Imagine sitting around the Christmas dinner table and handing around plates of freshly roasted vegetables. As a centrepiece, a bursting bouquet of festive flowers. And best of all, all this bounty is straight from your own garden and as fresh as can be.
It might seem as if winter has only just drawn to a close, but Christmas is less than three months away. That makes it the perfect time to start planning and planting to ensure that your garden delivers as many gifts as Santa.
Spring is the ideal time to plant vegetable seedlings. In all but the southernmost part of the country, the last of the winter frosts have been and gone, so your new seedlings will enjoy warmer soil in which to grow.
Plant carrots, corn, zucchini and peas in early spring. Ensure that they have a sunny spot, and stake the taller vegetables as they grow to keep them from snapping under their own weight.
It’s not a traditional roast dinner without potatoes, so don’t neglect these. Seed potatoes can be planted anywhere from September to February in cool and temperate areas (but by the end of August in warmer parts of the county). They take around 12 weeks to mature, so make this one a priority if you want them for the Christmas lunch!
Potatoes need a dark spot and rich soil, so you can plant them in an area which is heavily shaded by trees or even in a compost heap. Dig them up when their leaves start to turn yellow, and save the small ones for next year’s crop.
Tomatoes are a reliable garden favourite, too. They generally take around 40 to 50 days to start bearing fruit if planted as seedlings, so if you plant in October you’ll have plenty by the time the big day rolls around. You can grow large varieties out in your garden beds, but even if you only have a smaller growing space, consider cherry or grape tomatoes in pots on your porch or windowsill. Grow basil as a companion plant: they love being close to one another, and they pair well in flavour. Serve a caprese salad as a starter for Christmas lunch – with its vibrant reds and greens, it’s the perfect Christmas offering.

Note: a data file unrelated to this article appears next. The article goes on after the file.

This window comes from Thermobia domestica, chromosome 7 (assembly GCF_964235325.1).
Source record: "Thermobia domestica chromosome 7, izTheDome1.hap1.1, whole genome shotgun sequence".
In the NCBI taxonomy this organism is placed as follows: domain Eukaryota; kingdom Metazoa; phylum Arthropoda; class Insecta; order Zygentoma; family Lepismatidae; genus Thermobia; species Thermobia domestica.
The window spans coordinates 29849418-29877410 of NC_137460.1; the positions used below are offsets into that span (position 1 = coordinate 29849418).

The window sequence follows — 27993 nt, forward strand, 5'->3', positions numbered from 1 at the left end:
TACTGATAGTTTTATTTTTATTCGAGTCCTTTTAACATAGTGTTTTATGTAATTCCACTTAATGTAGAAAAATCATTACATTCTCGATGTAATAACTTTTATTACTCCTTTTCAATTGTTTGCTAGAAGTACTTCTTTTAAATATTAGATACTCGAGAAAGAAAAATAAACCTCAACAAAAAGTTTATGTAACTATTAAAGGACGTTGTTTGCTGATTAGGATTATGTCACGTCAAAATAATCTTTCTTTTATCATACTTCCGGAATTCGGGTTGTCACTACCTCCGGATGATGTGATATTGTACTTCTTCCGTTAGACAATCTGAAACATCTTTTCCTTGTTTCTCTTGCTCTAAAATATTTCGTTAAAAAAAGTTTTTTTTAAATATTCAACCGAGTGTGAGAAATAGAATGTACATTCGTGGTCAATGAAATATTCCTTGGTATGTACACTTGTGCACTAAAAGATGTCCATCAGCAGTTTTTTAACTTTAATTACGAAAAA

Your Christmas table will look all the better with flowers facing it, so think about your colour scheme now. Red and green continues to be traditional, but you can get as creative as you want. Just make sure you choose flower varieties that bloom relatively late, since many species are past their best by the end of December. Good choices include gerberas, lilies, roses and freesias. All of them come in multiple colours, so you can choose flowers to fit a festive colour scheme.
For hardier options, consider small potted shrubs such as anthurium, which features bright red flowers. In tropical areas like Queensland, the evergreen Christmas orchid produces long white spikes of flower in summer. Further South, Tasmania also has a Christmas plant of its own: Christmas bells, which produce red bell-shaped blooms with yellow tips. This one does grow large, so consider transferring it out to the garden after the Christmas season.
Whatever you choose, don’t stop at your own table. Grow some extras and give them as gifts!
And while you can’t grow a full sized pine tree between now and December, why not buy a small conifer from your local garden centre and put it in an attractive pot or woven basket? You’ll get that fresh pine scent without the dropped needles that come from a cut tree, and you can move it outside after the Christmas season. With a bit of care and an occasional repot, your Christmas tree can last you many years, and grow alongside your family.
Christmas is a time to celebrate abundance and joy, and what better way than to create a spread that comes straight from nature? Make the most of the beautiful spring weather now, and you’ll be able to celebrate your best Christmas yet.